For those of us with one foot still in the past, Git provides interface tools for both SVN and CVS repositories. In other words, my local Git sandbox can be pointed to an SVN server and do uploads and downloads using the SVN protocol. It can then be pointed to a different SVN server - from the same sandbox! Magic!

How can two people use Git to work on the same project? Each person would have their own Git sandbox with the entire repository in it. If person A makes a change, person B could do a "git fetch" or "git pull" to get the changes. Person B then adjusts those changes and makes some new ones. Person A then does a "git pull" from B's repository. These could be simply files on the same machine in which they both have accounts, or there are ways to set up public read-only servers via http or the git protocol. Changes that don't work out can be kept in a branch, but never "pushed", or they can be made to disappear completely as long as you haven't yet shared them with anyone.

Finally, git frees us from the "revision number" concept. It instead signs each view of the repository with a cryptographically sound "SHA1" string, encoding the time and owner, etc. of that repository. An example SHA1 is 152aee0b44a104b07d40f4401e5f1ea1ea2fe1b0, guaranteed to be unique among all git repositories.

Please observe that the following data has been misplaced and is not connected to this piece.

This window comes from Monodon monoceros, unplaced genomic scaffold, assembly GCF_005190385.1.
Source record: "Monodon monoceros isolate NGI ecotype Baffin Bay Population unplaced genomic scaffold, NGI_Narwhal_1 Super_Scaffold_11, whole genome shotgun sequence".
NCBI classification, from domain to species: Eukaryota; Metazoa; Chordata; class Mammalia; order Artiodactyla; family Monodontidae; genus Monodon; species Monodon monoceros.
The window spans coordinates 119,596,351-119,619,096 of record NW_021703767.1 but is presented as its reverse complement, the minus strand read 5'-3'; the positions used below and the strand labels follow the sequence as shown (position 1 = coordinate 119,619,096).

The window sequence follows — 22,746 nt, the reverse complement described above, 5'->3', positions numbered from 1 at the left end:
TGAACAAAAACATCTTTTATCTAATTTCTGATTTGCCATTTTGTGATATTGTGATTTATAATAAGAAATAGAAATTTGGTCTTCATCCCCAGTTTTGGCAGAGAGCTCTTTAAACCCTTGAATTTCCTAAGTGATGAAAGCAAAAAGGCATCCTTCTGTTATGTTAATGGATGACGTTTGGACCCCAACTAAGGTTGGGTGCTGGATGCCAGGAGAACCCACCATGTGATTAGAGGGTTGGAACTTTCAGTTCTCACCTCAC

I'd like to thank Brian Powell for showing me the way of the Git.

Fortran Optimization on Pingo

[ By Lee Higbie ]

The following article is excerpted from paper presented at CUG09, available here:    Paper:    Slides:

The usual approach to comparing Fortran compilers has been to evaluate the execution speed of programs, which is usually the measure of interest. However, measurements of entire programs provides little insight for a person trying to optimize his or her code (and little useful information for compiler writers who want to improve their optimizers). Furthermore, the effects of compiler optimization options are sometimes surprising. To demonstrate and explore these effects, I created a program with 708 small code snippets that are individually timed. The graphs on the web site above show comparative performance for the four Pingo/Ognip compilers both to themselves (*IntraComp.jpg) and to the PGI compiler (*InterComp.jpg).

Each graph is a semi-log plot of the execution times of a group of loops. In the intra-compiler graphs, negative values (points below the main part of the graph) show faster operation with high optimization and positive values indicate that "optimization" produced slower-running code. For the inter-compiler comparisons, negative points represent slower execution of the PGI-compiled code than on the other code. Positive values indicate PGI's executable was faster.